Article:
The magic of CrossFit is in the movements. The genius of CrossFit is in the programming. The soul of CrossFit is wherever two CrossFitters collaborate to break free of the lonely athlete’s safety zone.

 

An EPIC Adventure II: Training

As I posted a few weeks ago, in order to continue to use an outpatient surgery center where I have performed surgeries for 15 years or so, I am now required to use the electronic medical record EPIC. My hope had been that I would be able to continue to run “under the radar” by utilizing my pre-–dictated notes and standard orders, signing the papers as I have done lo these many years. Tragically, this was not to be. Having come to this realization about a month ago I reached out to the IT department and asked for training on the system. Being the somewhat self–involved surgeon that I am, I naturally assumed that a single phone call or e-mail would see multiple individuals leaping into action in order to help me so that I might continue to use that surgery center and generate revenue for the hospital. Silly me.

Four weeks, a dozen conversations, several e-mails, and I am assured more than several telephone calls later, I finally received a call from IT and one of the physician–advocates/trainers. I explained that I had a back log of signatures (little did I know!), and that I would be taking ER call soon, and did he perhaps have some time available to show me how to use the EMR? In the first of several remarkably positive little things in this process, Andrew did, indeed, have some time available the very next morning when I, too, could sit with him for a little bit.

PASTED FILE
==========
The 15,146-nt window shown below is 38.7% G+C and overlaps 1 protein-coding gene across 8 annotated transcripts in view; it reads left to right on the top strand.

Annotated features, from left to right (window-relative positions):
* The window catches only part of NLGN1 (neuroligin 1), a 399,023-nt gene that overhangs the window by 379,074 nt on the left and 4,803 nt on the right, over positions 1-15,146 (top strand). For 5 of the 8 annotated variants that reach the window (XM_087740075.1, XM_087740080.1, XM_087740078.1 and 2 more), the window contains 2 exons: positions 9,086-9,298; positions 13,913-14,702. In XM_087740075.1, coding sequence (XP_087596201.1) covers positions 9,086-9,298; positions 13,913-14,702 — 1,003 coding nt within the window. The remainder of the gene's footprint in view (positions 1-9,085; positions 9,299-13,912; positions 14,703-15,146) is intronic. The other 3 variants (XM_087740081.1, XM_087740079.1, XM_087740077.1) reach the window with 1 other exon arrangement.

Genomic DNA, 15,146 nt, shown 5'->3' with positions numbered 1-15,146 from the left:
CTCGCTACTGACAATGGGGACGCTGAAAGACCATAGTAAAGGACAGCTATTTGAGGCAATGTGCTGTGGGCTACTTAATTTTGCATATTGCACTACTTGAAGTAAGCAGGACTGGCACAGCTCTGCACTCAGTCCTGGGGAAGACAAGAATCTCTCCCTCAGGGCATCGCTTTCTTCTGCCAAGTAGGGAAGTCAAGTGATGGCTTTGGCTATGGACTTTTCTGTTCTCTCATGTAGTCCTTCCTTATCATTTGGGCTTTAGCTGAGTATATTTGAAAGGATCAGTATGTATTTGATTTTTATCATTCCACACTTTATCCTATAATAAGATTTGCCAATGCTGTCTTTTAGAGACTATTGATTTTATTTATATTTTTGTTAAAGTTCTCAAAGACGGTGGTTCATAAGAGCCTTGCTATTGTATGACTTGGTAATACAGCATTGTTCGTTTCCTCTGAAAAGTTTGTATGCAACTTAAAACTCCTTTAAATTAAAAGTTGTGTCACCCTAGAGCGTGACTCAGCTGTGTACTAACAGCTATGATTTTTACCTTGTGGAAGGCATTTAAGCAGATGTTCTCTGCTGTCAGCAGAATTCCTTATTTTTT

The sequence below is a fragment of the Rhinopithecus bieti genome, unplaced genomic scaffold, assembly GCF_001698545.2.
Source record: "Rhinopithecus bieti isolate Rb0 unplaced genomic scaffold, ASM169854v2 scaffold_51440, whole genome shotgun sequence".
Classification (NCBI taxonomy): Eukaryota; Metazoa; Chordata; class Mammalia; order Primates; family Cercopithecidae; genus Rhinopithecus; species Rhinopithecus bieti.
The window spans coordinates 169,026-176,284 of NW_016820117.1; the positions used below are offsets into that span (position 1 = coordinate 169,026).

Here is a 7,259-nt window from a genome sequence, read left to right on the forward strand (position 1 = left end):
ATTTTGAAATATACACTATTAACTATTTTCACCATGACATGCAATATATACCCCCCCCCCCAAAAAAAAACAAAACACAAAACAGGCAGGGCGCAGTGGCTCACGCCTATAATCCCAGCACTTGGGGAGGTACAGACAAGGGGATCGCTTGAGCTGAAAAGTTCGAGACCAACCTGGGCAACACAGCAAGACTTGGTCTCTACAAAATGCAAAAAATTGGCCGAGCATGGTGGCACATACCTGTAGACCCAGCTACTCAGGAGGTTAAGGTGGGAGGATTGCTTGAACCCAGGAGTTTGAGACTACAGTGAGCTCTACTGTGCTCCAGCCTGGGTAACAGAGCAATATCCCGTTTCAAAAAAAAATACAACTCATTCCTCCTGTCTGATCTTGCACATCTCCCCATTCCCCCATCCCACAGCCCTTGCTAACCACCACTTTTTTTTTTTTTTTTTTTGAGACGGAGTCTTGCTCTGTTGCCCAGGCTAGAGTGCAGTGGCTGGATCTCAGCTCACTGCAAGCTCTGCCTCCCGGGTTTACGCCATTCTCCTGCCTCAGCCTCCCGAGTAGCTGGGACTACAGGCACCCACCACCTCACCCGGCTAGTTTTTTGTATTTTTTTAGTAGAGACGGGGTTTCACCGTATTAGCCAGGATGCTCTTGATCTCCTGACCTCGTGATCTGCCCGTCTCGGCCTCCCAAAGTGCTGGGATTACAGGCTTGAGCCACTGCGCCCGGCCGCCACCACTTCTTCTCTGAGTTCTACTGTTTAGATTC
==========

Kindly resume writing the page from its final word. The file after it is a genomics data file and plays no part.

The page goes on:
Andrew himself was one of those little surprises. And ex–cop who had put himself through nursing school with the intention of using his nursing degree as a springboard to management, he informed me that he was one semester away from an MBA. It was clear he was anticipating a hostile interaction; this had been his typical experience when teaching physicians the system, especially private practice physicians. I liked him instantly, we connected, which probably contributed to the speed with which we flew through phase 1 of my indoctrination.

This can’t be all good, of course, otherwise there would be no reason to do this series! After learning how to get into the system (no, you cannot change your username), we looked at my chart deficiencies, specifically op notes that needed to be signed tracing back to November. I cleaned up all the old stuff, and then we got stuck with all of the charts that were sitting there from last week. Apparently part of the efficiency of the system allows the medical records department to put you on the “bad boy” list as soon as the case is done! We agreed to ignore these deficiencies since these would still be paper charts needing to be signed and moved on to pharmacy orders.

This was rich. I looked at about 200 orders with a “signature required” tag. Things like IV orders, and medicine injected to into the IV. Some were anesthesia orders which have no business on my list, and essentially all of the rest had already been signed. Andrew told me he’d taken a look at my in basket before we met and deleted three or four months of the pharmacy orders. I think the number he used was 800,000 orders! Whoa, maybe this isn’t going to go as well as it looks like it might. There is no connection between the electronically entered pharmacy orders and the signatures on the order sheets! 30 some odd orders per patient, each one individually entered and requiring a signature. I did 22 cases yesterday! Are you kidding me? This is what my colleagues were talking about when they mentioned the four minute per chart rule.